Ethiopia Information - Page 1
The Federal Democratic Republic of Ethiopia is a landlocked country in Eastern Africa. It is bordered by Eritrea, Djibouti, Somalia, Kenya, South Sudan and Sudan.
Addis Ababa is the capital. Other cities include Dire Dawa, Nazret, Gondar and Dessie.
The terrain consists of high plateau, mountains and dry lowland plains. The principal river is the Blue Nile.
The climate of Ethiopia is varied: temperate in the highlands and hot in the lowlands.
Protected areas in Ethiopia include Abiyata-Shalla National Park, Awash National Park, Bale Mountains National Park, Gambella National Park, Mago National Park, Nechi Sar National Park, Omo National Park, Simien National Park and Yangudi Rassa National Park.
The Lower Valley of the Awash, the Lower Valley of the Omo and Simien National Park are World Heritage sites.
Simien National Park is home to rare animals such as the Gelada Baboon, the Simien Fox and the Walia Ibex. The Ethiopian Wolf Programme, associated with Dr. Claudio Sillero-Zubiri, has its headquarters in the Bale Mountain National Park. Other animals found in Ethiopia are crocodiles, gazelles, giraffes, hippopotamuses, hyenas, leopards, lions and monkeys and zebras. Over four hundred species of birds have been recorded in the country.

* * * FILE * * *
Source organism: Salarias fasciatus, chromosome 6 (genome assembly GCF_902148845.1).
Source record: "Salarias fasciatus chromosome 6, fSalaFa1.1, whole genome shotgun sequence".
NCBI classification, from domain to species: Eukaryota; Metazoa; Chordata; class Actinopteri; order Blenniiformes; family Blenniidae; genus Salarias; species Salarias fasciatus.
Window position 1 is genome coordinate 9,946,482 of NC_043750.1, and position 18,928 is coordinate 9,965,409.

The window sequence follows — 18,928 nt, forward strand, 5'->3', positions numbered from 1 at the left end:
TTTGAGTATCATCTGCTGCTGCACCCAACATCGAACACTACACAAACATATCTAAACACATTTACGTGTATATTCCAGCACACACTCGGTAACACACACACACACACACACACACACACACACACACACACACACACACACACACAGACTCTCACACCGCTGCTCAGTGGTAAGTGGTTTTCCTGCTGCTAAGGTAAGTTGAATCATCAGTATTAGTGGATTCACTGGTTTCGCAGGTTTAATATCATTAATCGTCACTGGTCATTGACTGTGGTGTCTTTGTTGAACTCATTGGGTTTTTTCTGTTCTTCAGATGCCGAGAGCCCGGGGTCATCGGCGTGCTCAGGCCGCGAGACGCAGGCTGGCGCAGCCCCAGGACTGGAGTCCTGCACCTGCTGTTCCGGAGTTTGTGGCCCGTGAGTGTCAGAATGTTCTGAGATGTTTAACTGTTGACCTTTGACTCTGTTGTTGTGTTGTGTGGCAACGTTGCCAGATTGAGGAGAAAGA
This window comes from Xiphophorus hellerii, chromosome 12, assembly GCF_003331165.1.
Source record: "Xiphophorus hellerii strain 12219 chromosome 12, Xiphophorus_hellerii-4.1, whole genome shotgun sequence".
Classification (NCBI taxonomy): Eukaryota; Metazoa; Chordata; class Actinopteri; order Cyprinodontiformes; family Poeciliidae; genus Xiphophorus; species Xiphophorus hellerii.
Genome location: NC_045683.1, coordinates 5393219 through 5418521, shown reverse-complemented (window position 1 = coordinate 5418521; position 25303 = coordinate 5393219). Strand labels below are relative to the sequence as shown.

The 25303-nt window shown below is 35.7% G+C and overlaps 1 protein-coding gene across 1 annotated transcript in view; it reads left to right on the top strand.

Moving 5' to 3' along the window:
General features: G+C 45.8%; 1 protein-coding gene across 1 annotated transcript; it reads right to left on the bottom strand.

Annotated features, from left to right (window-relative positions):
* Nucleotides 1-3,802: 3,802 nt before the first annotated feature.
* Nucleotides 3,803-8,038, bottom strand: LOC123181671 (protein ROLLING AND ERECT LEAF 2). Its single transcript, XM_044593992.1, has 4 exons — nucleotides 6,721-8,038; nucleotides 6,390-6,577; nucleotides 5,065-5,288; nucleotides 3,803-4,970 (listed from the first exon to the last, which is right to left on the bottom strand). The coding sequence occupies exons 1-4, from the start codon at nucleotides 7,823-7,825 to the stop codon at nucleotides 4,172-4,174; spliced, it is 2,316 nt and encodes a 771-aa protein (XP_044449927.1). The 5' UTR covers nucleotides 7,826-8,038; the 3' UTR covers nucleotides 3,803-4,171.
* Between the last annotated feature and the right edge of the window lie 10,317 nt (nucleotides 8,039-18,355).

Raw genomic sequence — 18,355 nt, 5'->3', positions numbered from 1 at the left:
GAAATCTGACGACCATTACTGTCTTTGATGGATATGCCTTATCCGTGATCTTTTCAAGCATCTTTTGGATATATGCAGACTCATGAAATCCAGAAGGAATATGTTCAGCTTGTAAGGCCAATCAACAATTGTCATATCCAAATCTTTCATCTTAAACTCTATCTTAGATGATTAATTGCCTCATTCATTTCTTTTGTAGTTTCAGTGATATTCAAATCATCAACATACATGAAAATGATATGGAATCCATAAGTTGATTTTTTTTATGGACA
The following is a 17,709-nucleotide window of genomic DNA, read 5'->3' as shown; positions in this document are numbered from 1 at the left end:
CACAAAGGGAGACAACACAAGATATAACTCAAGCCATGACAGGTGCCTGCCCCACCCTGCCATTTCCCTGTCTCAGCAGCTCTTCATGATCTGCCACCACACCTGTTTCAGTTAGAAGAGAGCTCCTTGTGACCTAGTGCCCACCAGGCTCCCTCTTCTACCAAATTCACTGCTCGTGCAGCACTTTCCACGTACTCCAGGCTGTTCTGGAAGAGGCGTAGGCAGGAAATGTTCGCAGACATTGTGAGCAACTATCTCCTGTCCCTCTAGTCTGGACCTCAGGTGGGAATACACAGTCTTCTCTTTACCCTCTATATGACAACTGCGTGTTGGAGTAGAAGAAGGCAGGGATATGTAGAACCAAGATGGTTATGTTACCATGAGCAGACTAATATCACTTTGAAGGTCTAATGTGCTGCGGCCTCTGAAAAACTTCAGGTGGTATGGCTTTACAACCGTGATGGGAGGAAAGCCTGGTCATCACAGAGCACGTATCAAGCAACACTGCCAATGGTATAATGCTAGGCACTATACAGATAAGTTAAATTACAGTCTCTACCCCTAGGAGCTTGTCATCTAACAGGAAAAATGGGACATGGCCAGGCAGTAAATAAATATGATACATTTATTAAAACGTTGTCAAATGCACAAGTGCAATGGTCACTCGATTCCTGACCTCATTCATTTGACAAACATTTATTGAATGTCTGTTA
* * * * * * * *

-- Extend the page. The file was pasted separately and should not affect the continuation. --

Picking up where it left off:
World Heritage sites in Ethiopia include the ruins of the city of Aksum, the Rock Hewn Churches of Lalibela, the fortified historic town of Harar Jugol and Fasil Ghebbi in the Gondar Region.
The ancient city of Aksum dates from between the first and the thirteenth centuries. Obelisks, royal tombs and the remains of ancient castles can be seen at the ruins.
Lalibela is the site of eleven monolithic cave churches dating from the thirteenth century. The most famous is carved in the shape of a cross.
The fortified historic town of Harar Jugol is a Muslim city built between the thirteenth and sixteenth centuries. There are over eighty mosques; three date from the tenth century.
The fortress-city of Fasil Ghebbi in the Gondar Region, founded by the Emperor Fasilides, was the country's capital in the sixteenth and seventeenth centuries. Architecture in the city displays examples of Hindu, Arab and Baroque influences.
The population of Ethiopia was estimated at 123,379,924 in 2022.
Amharic is the official language. Other languages include Tigrinya, Oromigna, Guaragigna, Somali, Arabic and English - the major foreign language taught in schools.
The majority of Christians in Ethiopia are Orthodox. Islam and traditional beliefs are also followed.
The national dish of Ethiopia is a stew called wot. Wot is prepared using meat, fish or vegetables. The sauce contains coriander, garlic, ginger, onions, red peppers, cardamom, cloves, fennel seeds and nutmeg.
Meals are served with an unleavened bread (injera) made from teff grain.
Vegetables available are beetroot, carrots, cauliflower, cucumbers, leeks, lentil beans, potatoes, spinach, and tomatoes.
Fruits include bananas, citrus fruits, mangoes, melons, papayas, pineapples, plums and strawberries.
Coffee and tea are grown in Ethiopia. Beer, honey wine, and an alcoholic drink made from grain are produced locally.
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